Yesterday I visited my Siren Call bag of pretzels at Rite Aid. I didn’t want to, but I had to go to there because I needed formula and the Duane Reade didn’t have our particular brand in stock. So I had no choice, really. Maybe they were gone, because there were only a couple of bags. If that were the case, then problem solved. I didn’t want to buy them because I don’t feel I can control myself and not eat the entire bag. I went down the formula aisle and got what we needed and then detoured to Pretzel Lane and sure enough, there they were. . Not two bags, more like twenty now. Two long, neat rows, restocked, bursting with sourdough goodness. I did not buy them, but let me not underestimate that this was a struggle.
The anonymous commenter on my last post has got me thinking. Some of the things she said completely echoed what my doctor said: Lexapro should “calm down” the drill-sergeant, control-freak side of me and if it isn’t calming it down, then I might need an adjustment. By adjustment, she means supplemental medication. She wants me to see a psychiatrist to figure out exactly what cocktail would help to mitigate this part of me. I need to carve the time out of my schedule and figure out when I can see this new doctor. That isn’t easy.
I am disappointed that Lexapro wasn’t a complete and total, one-stop-shopping fix. But this is the confusing part, because I think it really did do its job and it did help a lot. It did put me back into a place where I felt more together, more competent and more optimistic. It got me through a particularly anxious time. It lessened any PPD-esque symptoms I was feeling, which might also have been your typical winter, lack-of-sunshine shut-in blahs, with a dash of isolation blues and adjusting-to-motherhood strains. I was able to get dressed before 11 in the morning. So I don’t think Lexapro failed; in fact, I would say it was/is wildly successful.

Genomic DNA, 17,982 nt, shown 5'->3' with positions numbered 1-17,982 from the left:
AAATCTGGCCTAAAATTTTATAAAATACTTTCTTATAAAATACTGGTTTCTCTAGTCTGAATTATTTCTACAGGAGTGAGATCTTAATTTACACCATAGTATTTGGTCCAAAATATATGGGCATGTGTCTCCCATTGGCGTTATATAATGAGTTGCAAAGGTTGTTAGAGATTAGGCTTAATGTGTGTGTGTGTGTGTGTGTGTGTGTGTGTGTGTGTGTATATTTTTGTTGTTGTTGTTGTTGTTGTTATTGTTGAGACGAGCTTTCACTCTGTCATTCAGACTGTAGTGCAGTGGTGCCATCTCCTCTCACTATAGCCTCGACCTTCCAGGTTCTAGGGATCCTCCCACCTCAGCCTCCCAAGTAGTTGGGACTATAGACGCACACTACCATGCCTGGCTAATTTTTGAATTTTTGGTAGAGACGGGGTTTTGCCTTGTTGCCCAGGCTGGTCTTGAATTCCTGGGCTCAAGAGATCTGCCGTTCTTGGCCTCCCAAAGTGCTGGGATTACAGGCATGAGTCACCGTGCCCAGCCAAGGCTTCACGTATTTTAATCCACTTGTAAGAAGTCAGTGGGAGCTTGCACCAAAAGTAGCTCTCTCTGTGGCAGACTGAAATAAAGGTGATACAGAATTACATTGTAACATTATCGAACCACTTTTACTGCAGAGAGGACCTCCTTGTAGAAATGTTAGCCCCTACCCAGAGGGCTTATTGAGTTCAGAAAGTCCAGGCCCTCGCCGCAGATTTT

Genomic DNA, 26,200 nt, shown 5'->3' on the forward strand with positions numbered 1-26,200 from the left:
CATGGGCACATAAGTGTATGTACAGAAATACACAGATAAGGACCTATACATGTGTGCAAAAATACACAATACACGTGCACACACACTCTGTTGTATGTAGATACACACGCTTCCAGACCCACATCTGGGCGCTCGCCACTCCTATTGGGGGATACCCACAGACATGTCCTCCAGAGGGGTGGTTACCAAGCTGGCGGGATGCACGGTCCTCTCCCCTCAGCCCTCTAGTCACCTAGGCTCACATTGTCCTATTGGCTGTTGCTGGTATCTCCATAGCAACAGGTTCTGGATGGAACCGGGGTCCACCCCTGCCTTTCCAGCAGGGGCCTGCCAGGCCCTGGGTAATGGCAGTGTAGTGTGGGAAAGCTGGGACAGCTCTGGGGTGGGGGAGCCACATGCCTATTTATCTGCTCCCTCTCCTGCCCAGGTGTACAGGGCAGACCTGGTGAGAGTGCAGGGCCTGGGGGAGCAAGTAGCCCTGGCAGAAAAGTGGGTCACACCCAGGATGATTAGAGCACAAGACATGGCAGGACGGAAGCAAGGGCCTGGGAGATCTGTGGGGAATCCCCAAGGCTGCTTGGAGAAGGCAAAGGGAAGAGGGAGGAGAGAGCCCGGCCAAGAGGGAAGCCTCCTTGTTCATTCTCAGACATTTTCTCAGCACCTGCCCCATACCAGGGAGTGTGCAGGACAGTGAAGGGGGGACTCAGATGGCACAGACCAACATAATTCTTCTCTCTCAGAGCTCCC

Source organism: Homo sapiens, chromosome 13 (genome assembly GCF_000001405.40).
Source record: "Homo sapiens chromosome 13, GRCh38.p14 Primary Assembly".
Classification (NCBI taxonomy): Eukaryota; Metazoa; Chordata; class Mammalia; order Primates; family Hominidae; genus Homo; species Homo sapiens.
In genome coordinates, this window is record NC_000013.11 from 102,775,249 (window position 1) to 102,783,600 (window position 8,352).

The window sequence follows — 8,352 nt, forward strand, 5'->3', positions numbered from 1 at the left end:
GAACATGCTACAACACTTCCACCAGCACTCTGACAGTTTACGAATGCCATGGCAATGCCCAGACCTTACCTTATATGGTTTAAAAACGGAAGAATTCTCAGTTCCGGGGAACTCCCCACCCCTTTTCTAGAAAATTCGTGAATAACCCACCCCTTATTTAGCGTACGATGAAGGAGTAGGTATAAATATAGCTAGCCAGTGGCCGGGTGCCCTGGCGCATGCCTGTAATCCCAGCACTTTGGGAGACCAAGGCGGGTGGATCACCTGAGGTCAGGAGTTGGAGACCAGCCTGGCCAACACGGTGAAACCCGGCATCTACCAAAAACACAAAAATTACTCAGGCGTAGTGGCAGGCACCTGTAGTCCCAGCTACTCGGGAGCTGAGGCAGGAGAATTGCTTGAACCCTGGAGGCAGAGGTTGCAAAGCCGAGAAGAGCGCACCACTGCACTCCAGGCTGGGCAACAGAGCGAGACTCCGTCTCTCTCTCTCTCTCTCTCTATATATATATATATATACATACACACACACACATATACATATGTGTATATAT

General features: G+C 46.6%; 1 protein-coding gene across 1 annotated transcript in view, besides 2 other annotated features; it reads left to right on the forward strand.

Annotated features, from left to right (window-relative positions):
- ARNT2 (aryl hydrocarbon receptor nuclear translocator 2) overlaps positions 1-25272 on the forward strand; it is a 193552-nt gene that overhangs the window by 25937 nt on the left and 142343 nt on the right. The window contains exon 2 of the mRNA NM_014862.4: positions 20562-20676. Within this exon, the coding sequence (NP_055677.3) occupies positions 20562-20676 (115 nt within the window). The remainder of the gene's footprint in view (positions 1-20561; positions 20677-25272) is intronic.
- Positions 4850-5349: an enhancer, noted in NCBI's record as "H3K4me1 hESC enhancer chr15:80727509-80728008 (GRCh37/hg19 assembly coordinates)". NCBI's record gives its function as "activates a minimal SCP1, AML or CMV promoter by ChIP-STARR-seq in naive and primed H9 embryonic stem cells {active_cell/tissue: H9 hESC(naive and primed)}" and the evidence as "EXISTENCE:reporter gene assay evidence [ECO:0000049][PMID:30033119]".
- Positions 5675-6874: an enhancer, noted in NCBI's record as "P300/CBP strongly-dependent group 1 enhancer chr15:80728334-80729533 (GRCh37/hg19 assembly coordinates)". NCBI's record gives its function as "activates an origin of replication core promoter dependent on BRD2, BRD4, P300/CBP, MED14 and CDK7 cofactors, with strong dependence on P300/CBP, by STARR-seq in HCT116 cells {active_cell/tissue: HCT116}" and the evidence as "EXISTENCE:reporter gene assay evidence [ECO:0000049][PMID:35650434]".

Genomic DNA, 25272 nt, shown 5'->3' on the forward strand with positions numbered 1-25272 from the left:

But this control thing is a big issue. Or is it? This is where I need help, because I am not sure what is organized and orderly and normal, and what is over-the-top.
I have the classic control-freak symptoms: A mild case of back-seat driving; issues with flying; wanting to do everything myself. “That’s ok; I can do it” is a familiar refrain of mine. I like things just so, MY just so.
But is this all destructive behavior? Isn’t some part of “control freak” good? I plan the weeks’ meals on Sunday and make shopping lists accordingly. This prevents last-minute ordering in or multiple trips to the food store. I lay my gym clothes out the night before. This prevents not-going excuses and makes the early morning ritual more about enjoying a cup of coffee before the gym and not searching for clean clothes. I never stand in front of the fridge or cabinet and think “Hmmm. What do I want?” because my meals are already planned out. My vitamins and Lexapro are organized in one of those pill container things. This prevents accidental skippings and “did I take my vitamin already?” The girls have regular meal times, nap times and bed times. This makes all of us happy. Toys are put away before bedtime; our pajamas are under our pillow; dirty clothes are rounded up and put in the hamper. Our home is, for the most part, clean, organized and mess-free, thanks, in part, to my controlling ways.